My old man is a surveyor and in a situation like that block, it is actually possible to use a different type of theodolite to the traditional laser sight. From memory he has done quick a bit of work out in the sticks where he simply used a satellite version that doesn't require direct line of sight!

I think I know what you're talking about, is it the LIDAR system? A small plane flies overhead which has a laser attachment underneath. This fires thousands of points to the ground creating a 3D model. Haven't done any of this myself, only remembering from the remote sensing class at uni a few years back!

It's also possible to use new theodolites that essentially are on auto-pilot. Mind you they're ~50k! Just set them up and they rotate around locating thousands of points to also create a 3D model. Seems like a bit of hassle doing the filtering of unwanted points when going the traditional methods is much simpler.
 
Theodolites use an infra-red beam which to some extent goes through shrubs when reflected back from the prism. Obviously won't go through anything solid though. Would be a difficult survey, but each tree would have to be located one by one, and to make sure we don't double up or miss any I'd be painting crosses on each one!

It would be a process starting at the front of the block, traversing through to the back (probably zig-zagging) towards the rear. Levels are located at 10m intervals typically in a grid pattern. Would expect at least 2 possibly 3 days there though. If it was cleared before the survey, well that would be a different story.

Yeah I was quite interested to know how it would even be possible to survey a block of this nature. It contains remnant vegetation which the state won't let me just destroy without a DA so at best I could clear the scrub so someone could at least walk through the trees. As it is now, I would hope surveyors use a buddy system cause I'm sure it would be quite easy to lose a couple of ya in there......:D

I mean if I can't afford a flyover 3d laser map that is......
 
I think I know what you're talking about, is it the LIDAR system? A small plane flies overhead which has a laser attachment underneath. This fires thousands of points to the ground creating a 3D model. Haven't done any of this myself, only remembering from the remote sensing class at uni a few years back!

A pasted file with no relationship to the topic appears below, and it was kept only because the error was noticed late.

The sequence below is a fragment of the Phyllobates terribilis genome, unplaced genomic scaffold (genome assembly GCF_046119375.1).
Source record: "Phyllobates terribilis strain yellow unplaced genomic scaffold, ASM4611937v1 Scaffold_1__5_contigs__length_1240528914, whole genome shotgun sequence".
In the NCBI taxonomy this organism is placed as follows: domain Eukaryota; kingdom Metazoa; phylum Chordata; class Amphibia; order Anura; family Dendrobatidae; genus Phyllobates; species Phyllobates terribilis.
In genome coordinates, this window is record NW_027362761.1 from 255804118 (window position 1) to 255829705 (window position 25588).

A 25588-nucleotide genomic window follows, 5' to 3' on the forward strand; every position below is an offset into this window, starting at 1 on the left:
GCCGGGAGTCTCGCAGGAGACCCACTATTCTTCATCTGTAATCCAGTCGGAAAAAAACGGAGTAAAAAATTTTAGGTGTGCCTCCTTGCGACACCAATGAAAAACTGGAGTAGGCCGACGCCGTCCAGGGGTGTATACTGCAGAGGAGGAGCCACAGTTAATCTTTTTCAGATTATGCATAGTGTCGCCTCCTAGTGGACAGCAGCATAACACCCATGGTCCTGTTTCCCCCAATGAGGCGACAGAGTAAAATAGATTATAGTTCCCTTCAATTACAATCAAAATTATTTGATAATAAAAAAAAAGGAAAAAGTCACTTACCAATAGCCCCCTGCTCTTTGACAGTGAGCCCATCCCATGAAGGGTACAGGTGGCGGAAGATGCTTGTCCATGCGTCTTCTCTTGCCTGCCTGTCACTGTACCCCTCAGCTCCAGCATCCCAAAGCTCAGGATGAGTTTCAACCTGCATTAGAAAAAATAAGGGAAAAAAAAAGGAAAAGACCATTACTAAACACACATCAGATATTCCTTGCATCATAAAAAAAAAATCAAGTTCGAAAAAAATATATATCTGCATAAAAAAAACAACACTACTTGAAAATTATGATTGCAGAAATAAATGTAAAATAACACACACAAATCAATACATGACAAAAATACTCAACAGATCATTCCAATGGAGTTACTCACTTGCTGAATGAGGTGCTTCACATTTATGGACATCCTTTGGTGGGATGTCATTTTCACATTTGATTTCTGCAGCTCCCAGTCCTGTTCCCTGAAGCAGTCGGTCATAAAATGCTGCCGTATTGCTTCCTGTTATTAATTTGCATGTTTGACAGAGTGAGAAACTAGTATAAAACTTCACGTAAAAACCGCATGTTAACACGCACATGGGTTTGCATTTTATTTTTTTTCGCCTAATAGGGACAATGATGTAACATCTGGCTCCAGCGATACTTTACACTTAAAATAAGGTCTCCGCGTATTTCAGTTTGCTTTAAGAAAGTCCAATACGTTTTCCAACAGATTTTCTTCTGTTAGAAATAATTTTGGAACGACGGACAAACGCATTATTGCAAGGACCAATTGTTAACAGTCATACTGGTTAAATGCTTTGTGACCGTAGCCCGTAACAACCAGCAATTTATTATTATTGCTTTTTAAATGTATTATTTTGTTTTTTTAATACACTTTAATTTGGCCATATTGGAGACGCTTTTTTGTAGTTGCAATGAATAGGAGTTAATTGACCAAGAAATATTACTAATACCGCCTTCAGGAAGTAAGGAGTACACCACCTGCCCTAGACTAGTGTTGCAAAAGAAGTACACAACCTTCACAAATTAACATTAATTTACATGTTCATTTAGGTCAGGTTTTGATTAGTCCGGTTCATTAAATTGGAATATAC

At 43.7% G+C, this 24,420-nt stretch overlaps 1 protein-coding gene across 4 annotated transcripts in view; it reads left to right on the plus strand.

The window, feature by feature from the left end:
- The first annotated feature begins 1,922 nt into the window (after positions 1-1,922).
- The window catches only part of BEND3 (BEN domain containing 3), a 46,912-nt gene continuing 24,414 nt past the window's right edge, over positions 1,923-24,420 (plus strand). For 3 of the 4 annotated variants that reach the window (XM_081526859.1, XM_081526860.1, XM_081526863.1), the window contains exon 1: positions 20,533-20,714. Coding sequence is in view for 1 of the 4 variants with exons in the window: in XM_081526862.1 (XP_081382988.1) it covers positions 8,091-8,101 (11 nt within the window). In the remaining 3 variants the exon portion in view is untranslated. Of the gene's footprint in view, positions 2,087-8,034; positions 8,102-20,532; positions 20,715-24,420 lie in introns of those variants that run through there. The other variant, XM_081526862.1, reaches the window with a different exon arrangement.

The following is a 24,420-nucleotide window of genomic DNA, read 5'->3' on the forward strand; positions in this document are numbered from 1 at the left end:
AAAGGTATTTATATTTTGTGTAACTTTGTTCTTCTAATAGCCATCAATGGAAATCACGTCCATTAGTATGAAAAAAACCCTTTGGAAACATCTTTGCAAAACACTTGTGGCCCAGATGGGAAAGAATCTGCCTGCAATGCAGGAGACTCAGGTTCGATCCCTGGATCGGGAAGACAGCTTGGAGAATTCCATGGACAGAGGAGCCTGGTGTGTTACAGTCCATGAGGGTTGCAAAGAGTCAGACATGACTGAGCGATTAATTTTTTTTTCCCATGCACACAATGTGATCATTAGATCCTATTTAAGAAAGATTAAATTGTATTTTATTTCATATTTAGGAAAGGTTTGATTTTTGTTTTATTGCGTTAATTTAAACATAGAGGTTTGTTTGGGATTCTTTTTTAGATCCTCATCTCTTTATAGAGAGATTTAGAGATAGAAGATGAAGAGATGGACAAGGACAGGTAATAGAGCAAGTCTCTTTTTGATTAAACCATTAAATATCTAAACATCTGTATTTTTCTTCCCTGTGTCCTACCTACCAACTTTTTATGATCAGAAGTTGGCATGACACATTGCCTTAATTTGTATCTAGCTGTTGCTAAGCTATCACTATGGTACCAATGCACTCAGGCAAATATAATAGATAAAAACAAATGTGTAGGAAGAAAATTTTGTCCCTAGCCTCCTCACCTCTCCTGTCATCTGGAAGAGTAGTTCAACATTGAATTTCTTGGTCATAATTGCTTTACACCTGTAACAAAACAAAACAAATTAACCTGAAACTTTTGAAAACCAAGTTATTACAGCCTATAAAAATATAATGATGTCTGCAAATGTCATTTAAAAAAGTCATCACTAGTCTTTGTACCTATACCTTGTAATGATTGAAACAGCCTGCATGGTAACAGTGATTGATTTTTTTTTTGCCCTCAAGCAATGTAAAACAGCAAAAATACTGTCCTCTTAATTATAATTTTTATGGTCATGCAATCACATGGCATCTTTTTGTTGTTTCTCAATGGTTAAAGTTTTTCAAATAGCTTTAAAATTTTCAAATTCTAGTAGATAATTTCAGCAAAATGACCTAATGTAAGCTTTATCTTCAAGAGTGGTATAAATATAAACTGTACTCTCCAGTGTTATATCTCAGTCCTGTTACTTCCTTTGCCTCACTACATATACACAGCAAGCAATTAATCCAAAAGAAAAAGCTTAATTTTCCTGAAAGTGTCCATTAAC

It's also possible to use new theodolites that essentially are on auto-pilot. Mind you they're ~50k! Just set them up and they rotate around locating thousands of points to also create a 3D model. Seems like a bit of hassle doing the filtering of unwanted points when going the traditional methods is much simpler.


This LIDAR system you are talking about is that the terrain feature on nearmaps.com? is that what this 3d modeling stuff looks like as an end product?
 
This LIDAR system you are talking about is that the terrain feature on nearmaps.com? is that what this 3d modeling stuff looks like as an end product?

Nope it's much more detailed than nearmap. I'll try to dig out an example and post it up. It's typically used for larger mapping of inaccessible areas but I don't see why it couldn't be applied on a smaller scale for residential sites.
 
Nope it's much more detailed than nearmap. I'll try to dig out an example and post it up. It's typically used for larger mapping of inaccessible areas but I don't see why it couldn't be applied on a smaller scale for residential sites.

Does this mean I cant submit this nearmap terrain survey to council as a proper survey? haha:D

Nearmaps isnt going to knock out the surveying profession just yet then?
 

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Not quite yet with that kind of resolution! :)

Here's a pic of what I'm talking about just grabbed off the internet. It has its applications definitely, especially with larger, rural projects. Obviously shadowing is an issue which can only be solved through an actual survey.